Serge Lifar: A Life with Ego & Dance

 DATELINE: Collaborator

 Lifar with Diaghilev & Stravinsky.

The French documentary is entitled A Revolution in Dance, and that is applied to Serge Lifar, a danseur and ballet maître who went from the era of Diaghilev to the dawn of Nureyev.

With covert and sly methods, the teenage Lifar managed to put himself before the grand Maestro—and caught the eye of the aging powerbroker. It led to an education, seven years of stardom in the Ballets Russes, and a future however Lifar chose to go.

After Diaghilev’s death in Venice, Lifar went to the Paris Opera House and made himself a home for thirty years. Literally, a home. He was there day and night, choreographing and plotting.

His outrageous demeanor became the stuff of social life and gossip columns. It was only incidental that he made ballets—and innovative ones too, Icare, based on the Greek legend of Icarus.

For a dozen years, he was the staple of the Opera House and transformed the focus of the Paris scene on dance. Then, the roof fell in: sort of.

When the Nazis captured Paris in 1940, Lifar was a stateless person—and played ball with Joseph Goebbels. He even met Hitler, at least twice we know of, and he allegedly refused to go to Berlin to start a corps de ballet there. We suspect Lifar would never deny Hitler directly. It led to charges later that he was a Nazi collaborator. He was even seen parading around in a Nazi uniform and the theatre for his performances were Aryan Nazi officers who loved his shows.

After the war, a tribunal banned him from dancing in France—but he wheedled his way out of that guilty verdict and was back on stage by 1947. You could say he overstayed his welcome, remaining a principal danseur until his mid-50s when his bones creaked over the stage.

When he finally retired, he was still a tabloid sensation, a good headline and an outrageous media person until he was 81 and the new era had fairly forgotten this legend.

How Far Lifar Travelled

 DATELINE:  Male as Diva

Lifar with Daddy Diaghilev Lifar & Daddiaghilev!

Today he is barely recalled, except by balletomanes.

Serge Lifar was a name in Jeté sets and Monaco parties from the 1920s to the 1950s. He was a principal dancer for Serge Diaghilev and the Ballets Russes. He was a sort of sub for Nijinsky on stage, in bed, and off kilter.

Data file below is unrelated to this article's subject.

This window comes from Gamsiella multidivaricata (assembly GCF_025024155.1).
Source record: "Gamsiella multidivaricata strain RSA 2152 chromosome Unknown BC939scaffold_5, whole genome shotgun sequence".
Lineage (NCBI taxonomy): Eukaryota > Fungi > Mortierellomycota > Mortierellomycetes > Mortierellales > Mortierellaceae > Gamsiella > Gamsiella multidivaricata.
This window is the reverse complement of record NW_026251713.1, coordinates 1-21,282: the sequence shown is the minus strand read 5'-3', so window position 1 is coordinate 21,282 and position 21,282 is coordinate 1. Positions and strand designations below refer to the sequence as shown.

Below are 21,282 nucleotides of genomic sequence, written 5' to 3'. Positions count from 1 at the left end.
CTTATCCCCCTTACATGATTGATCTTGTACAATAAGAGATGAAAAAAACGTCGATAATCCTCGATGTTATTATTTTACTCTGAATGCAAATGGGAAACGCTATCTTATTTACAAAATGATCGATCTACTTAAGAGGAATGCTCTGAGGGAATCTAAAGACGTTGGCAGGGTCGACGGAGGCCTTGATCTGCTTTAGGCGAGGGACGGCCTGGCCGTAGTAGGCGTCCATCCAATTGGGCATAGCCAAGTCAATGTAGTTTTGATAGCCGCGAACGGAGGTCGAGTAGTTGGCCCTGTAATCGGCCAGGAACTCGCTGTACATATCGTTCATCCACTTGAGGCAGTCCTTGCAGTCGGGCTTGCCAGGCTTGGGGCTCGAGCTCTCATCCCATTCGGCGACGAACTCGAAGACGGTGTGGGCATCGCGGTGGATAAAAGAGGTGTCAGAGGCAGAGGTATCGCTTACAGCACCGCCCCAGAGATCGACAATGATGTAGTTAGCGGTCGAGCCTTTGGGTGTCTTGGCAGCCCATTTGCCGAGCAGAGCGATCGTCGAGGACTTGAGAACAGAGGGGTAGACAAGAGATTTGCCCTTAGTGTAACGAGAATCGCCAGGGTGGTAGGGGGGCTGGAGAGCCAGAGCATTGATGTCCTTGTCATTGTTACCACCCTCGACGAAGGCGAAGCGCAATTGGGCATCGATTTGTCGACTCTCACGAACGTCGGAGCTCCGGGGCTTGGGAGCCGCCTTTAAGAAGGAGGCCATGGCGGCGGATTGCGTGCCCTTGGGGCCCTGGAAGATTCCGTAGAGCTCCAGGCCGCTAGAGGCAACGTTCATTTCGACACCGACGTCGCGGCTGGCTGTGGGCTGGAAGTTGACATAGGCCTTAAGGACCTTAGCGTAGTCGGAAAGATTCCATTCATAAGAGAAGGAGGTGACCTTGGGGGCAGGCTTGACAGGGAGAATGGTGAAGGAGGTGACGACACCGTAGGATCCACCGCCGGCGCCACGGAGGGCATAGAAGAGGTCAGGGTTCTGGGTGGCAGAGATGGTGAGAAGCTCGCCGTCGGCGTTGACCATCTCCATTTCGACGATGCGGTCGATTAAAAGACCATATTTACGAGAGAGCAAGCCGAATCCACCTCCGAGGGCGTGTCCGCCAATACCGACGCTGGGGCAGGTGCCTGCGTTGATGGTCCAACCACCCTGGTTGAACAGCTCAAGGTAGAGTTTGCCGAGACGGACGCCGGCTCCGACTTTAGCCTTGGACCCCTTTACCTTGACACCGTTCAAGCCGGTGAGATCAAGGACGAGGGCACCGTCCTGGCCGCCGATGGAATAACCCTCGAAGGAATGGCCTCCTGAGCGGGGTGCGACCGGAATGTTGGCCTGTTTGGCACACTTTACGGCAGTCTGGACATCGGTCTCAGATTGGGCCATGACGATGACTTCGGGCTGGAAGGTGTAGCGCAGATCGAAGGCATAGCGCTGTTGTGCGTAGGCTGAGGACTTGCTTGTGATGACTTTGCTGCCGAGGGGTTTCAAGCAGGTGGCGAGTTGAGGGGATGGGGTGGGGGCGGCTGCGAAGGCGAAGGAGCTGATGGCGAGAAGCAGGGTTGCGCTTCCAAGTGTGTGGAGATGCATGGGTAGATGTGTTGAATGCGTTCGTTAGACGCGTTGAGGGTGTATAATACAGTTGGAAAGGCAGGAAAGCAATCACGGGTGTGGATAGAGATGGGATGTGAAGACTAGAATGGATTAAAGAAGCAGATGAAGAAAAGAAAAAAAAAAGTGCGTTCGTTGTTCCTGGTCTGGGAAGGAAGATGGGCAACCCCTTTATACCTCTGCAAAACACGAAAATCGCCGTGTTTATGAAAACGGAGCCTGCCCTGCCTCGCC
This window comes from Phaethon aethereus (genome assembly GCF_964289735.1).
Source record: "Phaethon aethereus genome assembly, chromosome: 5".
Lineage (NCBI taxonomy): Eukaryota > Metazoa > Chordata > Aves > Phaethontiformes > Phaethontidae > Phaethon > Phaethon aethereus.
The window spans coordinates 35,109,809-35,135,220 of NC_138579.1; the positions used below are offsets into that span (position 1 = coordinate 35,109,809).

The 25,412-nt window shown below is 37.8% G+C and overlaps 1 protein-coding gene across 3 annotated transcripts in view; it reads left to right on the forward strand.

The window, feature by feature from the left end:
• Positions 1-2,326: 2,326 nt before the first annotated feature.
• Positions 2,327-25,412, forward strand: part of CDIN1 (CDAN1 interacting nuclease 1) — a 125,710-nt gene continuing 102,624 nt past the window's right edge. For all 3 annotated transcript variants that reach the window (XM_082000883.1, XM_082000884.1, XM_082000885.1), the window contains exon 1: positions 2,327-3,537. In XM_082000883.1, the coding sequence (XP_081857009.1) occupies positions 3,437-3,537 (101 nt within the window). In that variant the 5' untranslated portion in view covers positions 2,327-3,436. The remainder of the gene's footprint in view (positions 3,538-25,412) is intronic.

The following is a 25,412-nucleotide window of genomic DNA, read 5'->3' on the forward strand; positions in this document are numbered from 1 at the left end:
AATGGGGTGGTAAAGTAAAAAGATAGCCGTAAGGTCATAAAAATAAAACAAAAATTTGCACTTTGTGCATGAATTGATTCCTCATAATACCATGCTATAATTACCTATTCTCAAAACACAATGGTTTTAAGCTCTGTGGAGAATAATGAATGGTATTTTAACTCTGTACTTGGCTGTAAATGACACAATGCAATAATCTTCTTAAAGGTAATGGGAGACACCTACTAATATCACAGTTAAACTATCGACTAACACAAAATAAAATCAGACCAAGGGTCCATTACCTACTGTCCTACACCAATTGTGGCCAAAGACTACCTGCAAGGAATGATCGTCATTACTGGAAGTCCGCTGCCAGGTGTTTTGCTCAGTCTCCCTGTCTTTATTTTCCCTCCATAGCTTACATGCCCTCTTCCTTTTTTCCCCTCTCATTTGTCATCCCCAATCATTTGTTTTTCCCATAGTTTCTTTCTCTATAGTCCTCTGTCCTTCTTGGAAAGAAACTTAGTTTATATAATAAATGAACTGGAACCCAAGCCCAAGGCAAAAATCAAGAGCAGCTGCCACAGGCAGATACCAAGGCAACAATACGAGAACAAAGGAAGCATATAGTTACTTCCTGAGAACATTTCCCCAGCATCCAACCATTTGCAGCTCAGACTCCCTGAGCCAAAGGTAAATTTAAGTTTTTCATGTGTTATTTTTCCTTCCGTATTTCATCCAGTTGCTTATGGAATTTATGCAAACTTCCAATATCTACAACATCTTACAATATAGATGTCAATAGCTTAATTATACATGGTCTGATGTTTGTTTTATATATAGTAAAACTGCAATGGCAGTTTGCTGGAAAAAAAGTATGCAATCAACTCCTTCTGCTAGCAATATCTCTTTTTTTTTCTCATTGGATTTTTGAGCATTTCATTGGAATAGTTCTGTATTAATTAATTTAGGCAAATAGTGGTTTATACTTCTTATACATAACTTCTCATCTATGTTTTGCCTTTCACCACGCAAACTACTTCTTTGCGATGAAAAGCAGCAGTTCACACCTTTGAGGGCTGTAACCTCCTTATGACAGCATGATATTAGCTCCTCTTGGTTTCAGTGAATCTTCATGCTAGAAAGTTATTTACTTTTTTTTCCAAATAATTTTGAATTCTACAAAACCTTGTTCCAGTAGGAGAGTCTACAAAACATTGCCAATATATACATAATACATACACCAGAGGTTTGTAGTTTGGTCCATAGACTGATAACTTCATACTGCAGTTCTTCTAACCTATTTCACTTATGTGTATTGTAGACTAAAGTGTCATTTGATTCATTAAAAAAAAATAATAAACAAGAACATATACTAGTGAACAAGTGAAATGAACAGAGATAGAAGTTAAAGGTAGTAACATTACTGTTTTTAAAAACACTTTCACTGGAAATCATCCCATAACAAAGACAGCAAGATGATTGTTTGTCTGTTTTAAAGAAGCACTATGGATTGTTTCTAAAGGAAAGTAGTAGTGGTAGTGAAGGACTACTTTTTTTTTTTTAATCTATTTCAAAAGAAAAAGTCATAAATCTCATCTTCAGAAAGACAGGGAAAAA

Lifar was ambitious, and his tale is fascinating to see played out in a documentary called Serge Lifar: Revolution in Dance. Interestingly enough, the word gay is never spoken.

Considered pale in comparison to Nijinsky, olive-skinned Lifar played the same roles for Diaghilev who tutored him and turned him from a late-blooming peasant boy into a stunning aesthete. He became friends with Jean Cocteau, Pablo Picasso, and a raft of Paris artists around the era.

Life was dramatic for Lifar. He was the epitome of a drama queen before the term took hold. He was a social media star when there was no such thing: he had a nose job to lessen shadows on his face when he danced.

As catty serious as this film is, it avoids tales of bedtime trysts, a fight with Boris Kochno (Diaghilev’s secretary) over the Maestro’s dead body (literally) in 1929. It details Lifar’s alleged collaboration with Nazis and handsome officers he needed to cultivate. He twice met with Hitler, and his Paris Opera House was always filled with front-row SS officers.

Yet, there is plenty of dirt to go around, even when spread nicely thin. Lifar refused to go to Berlin and start a ballet school, creating an epic ballet for the Third Reich. He was still convicted of collaborating by a French tribunal.

He regarded himself as homeless, a displaced person, a refuge from Russia who made a home for 30 years in France. He was an autocrat who saved the arts from Nazis, according to friends. He is often credited with “firsts” in ballet that rightly belonged to Diaghilev and Nijinsky.

He couldn’t give up the fame or infamy, having ridiculous duels and carrying on as a diva long after he should have retired. His greatest ballet creation was Icare, about the handsome young man who flew too close to the sun with wax wings. Delusions take many forms. How appropriate.